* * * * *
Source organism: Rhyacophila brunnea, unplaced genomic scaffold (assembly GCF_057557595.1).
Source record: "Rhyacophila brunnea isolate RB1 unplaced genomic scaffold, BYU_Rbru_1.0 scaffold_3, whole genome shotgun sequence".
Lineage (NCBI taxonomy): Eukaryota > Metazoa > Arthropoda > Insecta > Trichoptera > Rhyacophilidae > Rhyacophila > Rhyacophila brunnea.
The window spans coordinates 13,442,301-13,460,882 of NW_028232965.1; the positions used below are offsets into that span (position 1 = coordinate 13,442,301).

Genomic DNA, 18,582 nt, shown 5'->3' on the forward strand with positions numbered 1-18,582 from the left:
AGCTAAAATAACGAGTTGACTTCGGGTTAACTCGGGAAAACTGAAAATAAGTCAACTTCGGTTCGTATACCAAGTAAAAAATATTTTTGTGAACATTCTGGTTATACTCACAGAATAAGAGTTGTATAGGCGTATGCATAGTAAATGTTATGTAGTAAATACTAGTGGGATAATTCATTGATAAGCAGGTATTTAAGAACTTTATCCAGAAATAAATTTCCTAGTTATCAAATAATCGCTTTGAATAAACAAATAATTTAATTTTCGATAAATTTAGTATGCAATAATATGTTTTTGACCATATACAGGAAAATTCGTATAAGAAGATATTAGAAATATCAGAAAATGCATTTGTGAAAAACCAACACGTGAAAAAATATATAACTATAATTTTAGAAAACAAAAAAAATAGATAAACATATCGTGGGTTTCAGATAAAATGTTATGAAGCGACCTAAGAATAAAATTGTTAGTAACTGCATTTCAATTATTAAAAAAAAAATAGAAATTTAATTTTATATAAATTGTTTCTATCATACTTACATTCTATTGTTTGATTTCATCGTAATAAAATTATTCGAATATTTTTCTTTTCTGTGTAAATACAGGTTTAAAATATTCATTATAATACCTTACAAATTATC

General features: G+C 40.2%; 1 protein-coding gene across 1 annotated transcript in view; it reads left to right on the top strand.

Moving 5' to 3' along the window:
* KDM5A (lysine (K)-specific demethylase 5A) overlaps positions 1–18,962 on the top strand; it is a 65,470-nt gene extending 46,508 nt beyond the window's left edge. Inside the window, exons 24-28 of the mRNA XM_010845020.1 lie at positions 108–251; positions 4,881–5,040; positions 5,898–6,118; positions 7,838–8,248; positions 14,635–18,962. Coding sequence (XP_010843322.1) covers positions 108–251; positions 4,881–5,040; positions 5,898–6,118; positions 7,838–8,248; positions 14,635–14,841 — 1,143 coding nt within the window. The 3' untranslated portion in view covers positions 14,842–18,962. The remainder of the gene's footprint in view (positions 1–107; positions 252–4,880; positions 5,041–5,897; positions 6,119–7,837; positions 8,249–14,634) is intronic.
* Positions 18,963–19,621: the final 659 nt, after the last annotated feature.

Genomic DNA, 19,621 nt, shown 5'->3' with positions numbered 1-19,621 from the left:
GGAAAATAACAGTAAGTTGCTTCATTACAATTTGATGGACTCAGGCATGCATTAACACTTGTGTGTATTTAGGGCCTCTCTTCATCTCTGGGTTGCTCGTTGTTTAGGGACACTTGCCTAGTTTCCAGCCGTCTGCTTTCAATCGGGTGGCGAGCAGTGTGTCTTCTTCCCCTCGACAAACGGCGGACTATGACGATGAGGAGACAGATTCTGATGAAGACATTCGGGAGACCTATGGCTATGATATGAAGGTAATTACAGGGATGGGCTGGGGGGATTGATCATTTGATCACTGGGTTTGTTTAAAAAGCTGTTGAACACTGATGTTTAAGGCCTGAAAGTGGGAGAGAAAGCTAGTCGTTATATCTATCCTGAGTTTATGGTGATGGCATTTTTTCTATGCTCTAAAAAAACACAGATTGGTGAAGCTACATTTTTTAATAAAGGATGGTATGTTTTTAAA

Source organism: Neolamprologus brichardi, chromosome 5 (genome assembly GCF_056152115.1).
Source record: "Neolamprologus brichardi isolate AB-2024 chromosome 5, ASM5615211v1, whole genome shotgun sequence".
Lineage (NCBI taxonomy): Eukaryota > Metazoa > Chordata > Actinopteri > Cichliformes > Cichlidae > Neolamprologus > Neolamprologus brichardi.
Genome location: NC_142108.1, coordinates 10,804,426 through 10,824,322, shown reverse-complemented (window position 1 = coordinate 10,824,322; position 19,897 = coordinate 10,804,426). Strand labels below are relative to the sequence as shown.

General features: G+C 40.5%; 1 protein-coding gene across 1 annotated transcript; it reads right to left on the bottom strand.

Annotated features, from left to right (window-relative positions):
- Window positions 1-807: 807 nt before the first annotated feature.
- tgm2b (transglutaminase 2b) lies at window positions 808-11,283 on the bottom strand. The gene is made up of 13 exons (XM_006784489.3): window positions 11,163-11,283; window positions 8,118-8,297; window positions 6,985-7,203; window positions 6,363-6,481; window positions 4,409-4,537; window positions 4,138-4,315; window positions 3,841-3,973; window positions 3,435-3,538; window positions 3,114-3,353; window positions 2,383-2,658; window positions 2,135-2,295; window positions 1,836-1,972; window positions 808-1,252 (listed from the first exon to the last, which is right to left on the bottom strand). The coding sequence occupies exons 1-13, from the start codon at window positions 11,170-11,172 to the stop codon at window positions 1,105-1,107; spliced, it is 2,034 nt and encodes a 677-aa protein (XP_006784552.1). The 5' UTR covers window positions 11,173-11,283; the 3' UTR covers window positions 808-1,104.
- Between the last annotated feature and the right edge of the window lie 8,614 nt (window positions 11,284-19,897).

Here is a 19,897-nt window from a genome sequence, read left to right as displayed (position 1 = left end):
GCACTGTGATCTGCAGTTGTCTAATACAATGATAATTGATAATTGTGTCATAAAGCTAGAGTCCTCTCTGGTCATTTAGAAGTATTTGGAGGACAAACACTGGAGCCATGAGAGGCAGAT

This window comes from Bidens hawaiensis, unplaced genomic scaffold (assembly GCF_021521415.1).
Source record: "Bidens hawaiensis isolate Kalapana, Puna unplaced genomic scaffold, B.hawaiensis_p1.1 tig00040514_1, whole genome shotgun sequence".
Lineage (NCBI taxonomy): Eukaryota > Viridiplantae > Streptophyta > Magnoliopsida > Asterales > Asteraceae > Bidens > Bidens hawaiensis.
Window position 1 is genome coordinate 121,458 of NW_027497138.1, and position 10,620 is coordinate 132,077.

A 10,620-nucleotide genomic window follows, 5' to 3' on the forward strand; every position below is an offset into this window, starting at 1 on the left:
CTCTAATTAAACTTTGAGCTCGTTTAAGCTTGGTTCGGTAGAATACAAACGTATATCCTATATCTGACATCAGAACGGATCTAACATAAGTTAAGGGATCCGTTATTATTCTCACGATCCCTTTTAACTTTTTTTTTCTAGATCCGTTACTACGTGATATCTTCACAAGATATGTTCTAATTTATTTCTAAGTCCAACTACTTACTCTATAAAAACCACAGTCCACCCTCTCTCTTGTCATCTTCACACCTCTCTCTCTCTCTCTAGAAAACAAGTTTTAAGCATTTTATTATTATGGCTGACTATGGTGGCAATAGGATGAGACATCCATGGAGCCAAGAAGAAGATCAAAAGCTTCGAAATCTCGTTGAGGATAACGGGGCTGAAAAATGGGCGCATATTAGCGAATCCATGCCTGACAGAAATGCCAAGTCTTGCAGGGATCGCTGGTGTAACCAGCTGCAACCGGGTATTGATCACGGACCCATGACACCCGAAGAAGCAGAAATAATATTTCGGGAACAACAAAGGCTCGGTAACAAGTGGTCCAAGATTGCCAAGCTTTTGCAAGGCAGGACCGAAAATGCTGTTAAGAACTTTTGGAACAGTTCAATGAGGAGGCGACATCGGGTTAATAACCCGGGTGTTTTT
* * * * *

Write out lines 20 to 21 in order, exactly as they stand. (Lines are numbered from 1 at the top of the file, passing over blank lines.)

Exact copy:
- tgm2b (transglutaminase 2b) lies at window positions 808-11,283 on the bottom strand. The gene is made up of 13 exons (XM_006784489.3): window positions 11,163-11,283; window positions 8,118-8,297; window positions 6,985-7,203; window positions 6,363-6,481; window positions 4,409-4,537; window positions 4,138-4,315; window positions 3,841-3,973; window positions 3,435-3,538; window positions 3,114-3,353; window positions 2,383-2,658; window positions 2,135-2,295; window positions 1,836-1,972; window positions 808-1,252 (listed from the first exon to the last, which is right to left on the bottom strand). The coding sequence occupies exons 1-13, from the start codon at window positions 11,170-11,172 to the stop codon at window positions 1,105-1,107; spliced, it is 2,034 nt and encodes a 677-aa protein (XP_006784552.1). The 5' UTR covers window positions 11,173-11,283; the 3' UTR covers window positions 808-1,104.
- Between the last annotated feature and the right edge of the window lie 8,614 nt (window positions 11,284-19,897).